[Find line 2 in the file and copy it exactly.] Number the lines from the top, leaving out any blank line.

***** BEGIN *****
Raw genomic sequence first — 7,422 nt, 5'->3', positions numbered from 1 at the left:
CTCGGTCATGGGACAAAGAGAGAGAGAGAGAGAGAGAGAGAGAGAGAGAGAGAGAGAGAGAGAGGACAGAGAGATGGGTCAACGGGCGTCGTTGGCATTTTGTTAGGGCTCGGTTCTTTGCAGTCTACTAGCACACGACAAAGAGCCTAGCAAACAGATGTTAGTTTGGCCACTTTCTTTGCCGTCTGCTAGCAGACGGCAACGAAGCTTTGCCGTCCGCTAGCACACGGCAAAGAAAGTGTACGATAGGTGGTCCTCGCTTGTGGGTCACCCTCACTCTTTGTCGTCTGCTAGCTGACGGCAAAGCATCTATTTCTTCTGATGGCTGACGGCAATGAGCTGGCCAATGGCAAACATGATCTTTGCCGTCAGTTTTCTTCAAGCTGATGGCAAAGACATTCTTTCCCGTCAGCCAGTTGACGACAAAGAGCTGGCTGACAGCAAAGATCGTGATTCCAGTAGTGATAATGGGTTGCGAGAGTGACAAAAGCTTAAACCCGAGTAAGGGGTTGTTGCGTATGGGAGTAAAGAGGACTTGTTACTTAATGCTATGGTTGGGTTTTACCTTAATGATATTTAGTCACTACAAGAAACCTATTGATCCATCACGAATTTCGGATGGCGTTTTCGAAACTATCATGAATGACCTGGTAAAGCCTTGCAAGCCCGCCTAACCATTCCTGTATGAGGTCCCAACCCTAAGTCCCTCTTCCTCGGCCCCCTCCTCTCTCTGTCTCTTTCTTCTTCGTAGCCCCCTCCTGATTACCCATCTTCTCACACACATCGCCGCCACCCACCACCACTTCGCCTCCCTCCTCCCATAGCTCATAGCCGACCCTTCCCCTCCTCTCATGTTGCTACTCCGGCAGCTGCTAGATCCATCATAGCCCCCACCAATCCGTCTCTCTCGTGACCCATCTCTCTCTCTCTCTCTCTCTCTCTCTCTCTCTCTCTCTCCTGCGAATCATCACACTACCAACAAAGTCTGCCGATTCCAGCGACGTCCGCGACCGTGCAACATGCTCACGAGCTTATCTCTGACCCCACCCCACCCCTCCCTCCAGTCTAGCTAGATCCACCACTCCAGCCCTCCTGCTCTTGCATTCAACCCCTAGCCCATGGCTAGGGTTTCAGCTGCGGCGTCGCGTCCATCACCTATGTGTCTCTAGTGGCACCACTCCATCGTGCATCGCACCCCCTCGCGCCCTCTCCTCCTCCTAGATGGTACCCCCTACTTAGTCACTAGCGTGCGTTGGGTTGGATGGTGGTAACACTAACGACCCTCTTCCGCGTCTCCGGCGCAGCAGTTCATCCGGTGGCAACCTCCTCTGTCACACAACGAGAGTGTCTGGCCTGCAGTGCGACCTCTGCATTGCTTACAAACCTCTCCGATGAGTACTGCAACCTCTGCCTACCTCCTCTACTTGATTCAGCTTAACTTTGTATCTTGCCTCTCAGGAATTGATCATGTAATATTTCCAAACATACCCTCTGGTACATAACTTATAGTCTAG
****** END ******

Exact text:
CTCGGTCATGGGACAAAGAGAGAGAGAGAGAGAGAGAGAGAGAGAGAGAGAGAGAGAGAGAGAGGACAGAGAGATGGGTCAACGGGCGTCGTTGGCATTTTGTTAGGGCTCGGTTCTTTGCAGTCTACTAGCACACGACAAAGAGCCTAGCAAACAGATGTTAGTTTGGCCACTTTCTTTGCCGTCTGCTAGCAGACGGCAACGAAGCTTTGCCGTCCGCTAGCACACGGCAAAGAAAGTGTACGATAGGTGGTCCTCGCTTGTGGGTCACCCTCACTCTTTGTCGTCTGCTAGCTGACGGCAAAGCATCTATTTCTTCTGATGGCTGACGGCAATGAGCTGGCCAATGGCAAACATGATCTTTGCCGTCAGTTTTCTTCAAGCTGATGGCAAAGACATTCTTTCCCGTCAGCCAGTTGACGACAAAGAGCTGGCTGACAGCAAAGATCGTGATTCCAGTAGTGATAATGGGTTGCGAGAGTGACAAAAGCTTAAACCCGAGTAAGGGGTTGTTGCGTATGGGAGTAAAGAGGACTTGTTACTTAATGCTATGGTTGGGTTTTACCTTAATGATATTTAGTCACTACAAGAAACCTATTGATCCATCACGAATTTCGGATGGCGTTTTCGAAACTATCATGAATGACCTGGTAAAGCCTTGCAAGCCCGCCTAACCATTCCTGTATGAGGTCCCAACCCTAAGTCCCTCTTCCTCGGCCCCCTCCTCTCTCTGTCTCTTTCTTCTTCGTAGCCCCCTCCTGATTACCCATCTTCTCACACACATCGCCGCCACCCACCACCACTTCGCCTCCCTCCTCCCATAGCTCATAGCCGACCCTTCCCCTCCTCTCATGTTGCTACTCCGGCAGCTGCTAGATCCATCATAGCCCCCACCAATCCGTCTCTCTCGTGACCCATCTCTCTCTCTCTCTCTCTCTCTCTCTCTCTCTCTCTCTCCTGCGAATCATCACACTACCAACAAAGTCTGCCGATTCCAGCGACGTCCGCGACCGTGCAACATGCTCACGAGCTTATCTCTGACCCCACCCCACCCCTCCCTCCAGTCTAGCTAGATCCACCACTCCAGCCCTCCTGCTCTTGCATTCAACCCCTAGCCCATGGCTAGGGTTTCAGCTGCGGCGTCGCGTCCATCACCTATGTGTCTCTAGTGGCACCACTCCATCGTGCATCGCACCCCCTCGCGCCCTCTCCTCCTCCTAGATGGTACCCCCTACTTAGTCACTAGCGTGCGTTGGGTTGGATGGTGGTAACACTAACGACCCTCTTCCGCGTCTCCGGCGCAGCAGTTCATCCGGTGGCAACCTCCTCTGTCACACAACGAGAGTGTCTGGCCTGCAGTGCGACCTCTGCATTGCTTACAAACCTCTCCGATGAGTACTGCAACCTCTGCCTACCTCCTCTACTTGATTCAGCTTAACTTTGTATCTTGCCTCTCAGGAATTGATCATGTAATATTTCCAAACATACCCTCTGGTACATAACTTATAGTCTAG